RDN director from Errington/Coombs questions the motives of Suzuki initiative

"I suspect this proposal was put together by a group of people sipping merlot in a hot tub," said Julian Fell.

Regional district director Julian Fell says the “international motives” of David Suzuki’s Blue Dot initiative “could compromise Canada’s sovereignty over its own resources.”

Fell, who represents Coombs/Errington, urged fellow Regional District of Nanaimo directors at Tuesday evening’s regular meeting not to support a national campaign to enshrine the right to a healthy environment in the Canadian Charter of Rights and Freedoms.

The Blue Dot movement was brought to the RDN in May by Nanaimo-Ladysmith Green Party candidate Paul Manly, one of many individuals in Canada calling upon local governments to pass municipal declarations respecting peoples’ right to live in a healthy environment. It would see people have the right to live in a healthy environment including: the right to breathe clean air, drink clean water, consume safe food, access nature, know about pollutants released into the local environment and participate in decision-making that will affect the environment.

But Fell called the movement “flawed. I suspect this proposal was put together by a  group of people sipping merlot in a hot tub,” he said. “This motion is a knee jerk response to what sounds like a pretty good idea… upon considered review it is flawed and has serious, in my opinion, potential consequences… until the floor is fixed it should not be approved.”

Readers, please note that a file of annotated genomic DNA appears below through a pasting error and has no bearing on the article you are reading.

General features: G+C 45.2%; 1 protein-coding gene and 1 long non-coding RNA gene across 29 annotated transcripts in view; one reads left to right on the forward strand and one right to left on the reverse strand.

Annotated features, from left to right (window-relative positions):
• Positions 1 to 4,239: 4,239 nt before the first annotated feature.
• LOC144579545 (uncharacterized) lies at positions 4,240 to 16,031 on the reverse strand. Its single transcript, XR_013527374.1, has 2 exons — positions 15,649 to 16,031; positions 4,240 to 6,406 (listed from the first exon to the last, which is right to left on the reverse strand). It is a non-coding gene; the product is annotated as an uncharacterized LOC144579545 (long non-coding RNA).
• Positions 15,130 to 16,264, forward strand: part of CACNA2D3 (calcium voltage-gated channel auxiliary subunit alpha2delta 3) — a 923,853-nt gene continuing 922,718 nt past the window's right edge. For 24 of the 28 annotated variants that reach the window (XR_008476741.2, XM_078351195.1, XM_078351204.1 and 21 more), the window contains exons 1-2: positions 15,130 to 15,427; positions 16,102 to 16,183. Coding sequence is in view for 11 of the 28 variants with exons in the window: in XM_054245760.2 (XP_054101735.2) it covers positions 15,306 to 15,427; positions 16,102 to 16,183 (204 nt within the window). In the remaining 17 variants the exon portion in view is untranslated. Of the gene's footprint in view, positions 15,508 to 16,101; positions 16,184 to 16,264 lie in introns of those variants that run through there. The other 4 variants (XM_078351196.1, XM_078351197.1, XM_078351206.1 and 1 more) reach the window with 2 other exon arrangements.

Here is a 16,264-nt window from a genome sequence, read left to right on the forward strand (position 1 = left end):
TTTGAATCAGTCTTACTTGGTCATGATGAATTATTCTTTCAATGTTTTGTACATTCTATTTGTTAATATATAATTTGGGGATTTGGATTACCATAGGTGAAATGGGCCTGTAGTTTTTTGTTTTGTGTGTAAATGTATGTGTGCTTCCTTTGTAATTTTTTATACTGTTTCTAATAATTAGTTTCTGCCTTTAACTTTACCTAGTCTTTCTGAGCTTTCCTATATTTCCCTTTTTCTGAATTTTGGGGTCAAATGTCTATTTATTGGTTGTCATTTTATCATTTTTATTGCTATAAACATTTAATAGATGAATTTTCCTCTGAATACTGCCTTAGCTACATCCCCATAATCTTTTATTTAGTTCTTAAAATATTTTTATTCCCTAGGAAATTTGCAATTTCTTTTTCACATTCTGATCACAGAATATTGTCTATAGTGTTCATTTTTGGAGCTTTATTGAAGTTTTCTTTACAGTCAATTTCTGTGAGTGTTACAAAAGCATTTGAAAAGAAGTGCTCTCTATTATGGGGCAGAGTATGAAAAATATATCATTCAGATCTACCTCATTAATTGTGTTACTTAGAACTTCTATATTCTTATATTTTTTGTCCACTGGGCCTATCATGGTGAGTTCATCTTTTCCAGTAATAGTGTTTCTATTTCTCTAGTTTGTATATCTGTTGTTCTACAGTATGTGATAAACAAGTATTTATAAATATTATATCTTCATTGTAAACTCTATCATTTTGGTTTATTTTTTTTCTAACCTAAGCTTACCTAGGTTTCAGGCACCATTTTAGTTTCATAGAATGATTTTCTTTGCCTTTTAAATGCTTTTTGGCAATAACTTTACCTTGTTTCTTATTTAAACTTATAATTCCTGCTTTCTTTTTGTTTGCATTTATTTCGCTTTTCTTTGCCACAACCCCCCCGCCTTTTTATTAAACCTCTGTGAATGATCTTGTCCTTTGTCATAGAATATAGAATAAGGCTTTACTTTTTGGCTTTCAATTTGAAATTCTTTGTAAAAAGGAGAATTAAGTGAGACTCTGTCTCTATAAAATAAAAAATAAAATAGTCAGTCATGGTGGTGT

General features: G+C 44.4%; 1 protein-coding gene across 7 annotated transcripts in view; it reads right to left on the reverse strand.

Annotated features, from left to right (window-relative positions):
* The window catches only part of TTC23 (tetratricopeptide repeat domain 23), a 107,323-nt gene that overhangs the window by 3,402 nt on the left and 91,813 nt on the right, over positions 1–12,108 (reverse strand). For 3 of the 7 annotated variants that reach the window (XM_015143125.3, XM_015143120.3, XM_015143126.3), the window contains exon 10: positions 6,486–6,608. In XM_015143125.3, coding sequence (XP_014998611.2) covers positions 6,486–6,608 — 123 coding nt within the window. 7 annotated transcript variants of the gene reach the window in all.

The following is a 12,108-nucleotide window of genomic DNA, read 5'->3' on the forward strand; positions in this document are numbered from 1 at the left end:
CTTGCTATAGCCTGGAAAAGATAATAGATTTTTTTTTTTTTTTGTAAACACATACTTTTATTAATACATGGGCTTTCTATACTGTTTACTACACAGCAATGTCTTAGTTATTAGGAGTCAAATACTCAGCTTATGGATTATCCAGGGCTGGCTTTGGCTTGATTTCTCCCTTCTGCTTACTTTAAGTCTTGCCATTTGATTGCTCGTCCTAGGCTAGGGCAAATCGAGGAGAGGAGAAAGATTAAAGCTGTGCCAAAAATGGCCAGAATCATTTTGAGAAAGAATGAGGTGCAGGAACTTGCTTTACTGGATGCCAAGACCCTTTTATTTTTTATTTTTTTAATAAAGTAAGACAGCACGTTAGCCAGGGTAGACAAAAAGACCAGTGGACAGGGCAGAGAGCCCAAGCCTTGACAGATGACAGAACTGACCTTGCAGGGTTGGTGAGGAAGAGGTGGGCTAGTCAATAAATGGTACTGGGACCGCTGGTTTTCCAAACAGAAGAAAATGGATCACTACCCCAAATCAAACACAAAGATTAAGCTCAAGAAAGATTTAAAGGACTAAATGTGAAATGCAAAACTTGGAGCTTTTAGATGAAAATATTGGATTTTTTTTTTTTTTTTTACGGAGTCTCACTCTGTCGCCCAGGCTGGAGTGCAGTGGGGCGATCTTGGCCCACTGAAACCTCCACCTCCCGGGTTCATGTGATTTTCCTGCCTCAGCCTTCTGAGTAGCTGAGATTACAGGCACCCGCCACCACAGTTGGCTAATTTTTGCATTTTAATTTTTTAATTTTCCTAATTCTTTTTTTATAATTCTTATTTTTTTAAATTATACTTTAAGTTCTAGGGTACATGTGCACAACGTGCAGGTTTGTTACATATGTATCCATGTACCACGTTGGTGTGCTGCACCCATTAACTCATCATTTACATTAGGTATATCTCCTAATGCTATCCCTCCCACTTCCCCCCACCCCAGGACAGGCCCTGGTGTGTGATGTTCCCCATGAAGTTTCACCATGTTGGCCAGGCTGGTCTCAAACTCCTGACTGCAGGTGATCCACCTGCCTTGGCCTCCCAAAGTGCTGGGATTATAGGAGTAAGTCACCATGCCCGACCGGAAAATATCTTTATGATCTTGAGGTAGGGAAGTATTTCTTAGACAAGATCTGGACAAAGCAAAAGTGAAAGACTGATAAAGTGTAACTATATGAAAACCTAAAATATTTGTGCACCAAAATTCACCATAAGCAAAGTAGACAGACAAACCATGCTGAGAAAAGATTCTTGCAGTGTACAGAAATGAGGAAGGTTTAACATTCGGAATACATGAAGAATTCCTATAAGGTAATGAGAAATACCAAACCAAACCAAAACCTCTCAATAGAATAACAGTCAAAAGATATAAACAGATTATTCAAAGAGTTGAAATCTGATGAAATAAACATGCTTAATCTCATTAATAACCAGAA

According to Fell, “as an international right, anyone on the planet could demand access to, and a share of, Canada’s water and I suspect California will be first in line along with Nestle.”

He said he’d like to see provisions protecting Canada’s ownership and control of Canadian sourced air, water and food.

Furthermore, he called the David Suzuki Foundation, who is spearheading the movement, “a group that’s beginning to become extremist and exhibiting environmental tunnel vision… a group I wouldn’t take my leadership from.”

Fell pointed out the Blue Dot movement’s “unclear, ambiguous” intentions and asked directors not to support their initiative.

A resolution regarding the Blue Dot movement will be on the agenda at the 2015 Union of British Columbia Municipalities (UBCM) Conference in September. At that time, the RDN’s delegates will have the opportunity to support or reject the motion.

The objective of the Blue Dot initiative is to amend the Canadian Charter of Rights and Freedoms to include the right to a healthy environment with local communities encouraging movement at the provincial level.

When seven of 10 provinces representing more than half of Canada’s population support an amendment to the Charter it will be possible to move forward with the amendment.

At UBCM, the province will have the opportunity to endorse the declaration.

If the resolution is successful at UBCM, it may advance the goal of the movement to amend the Charter.

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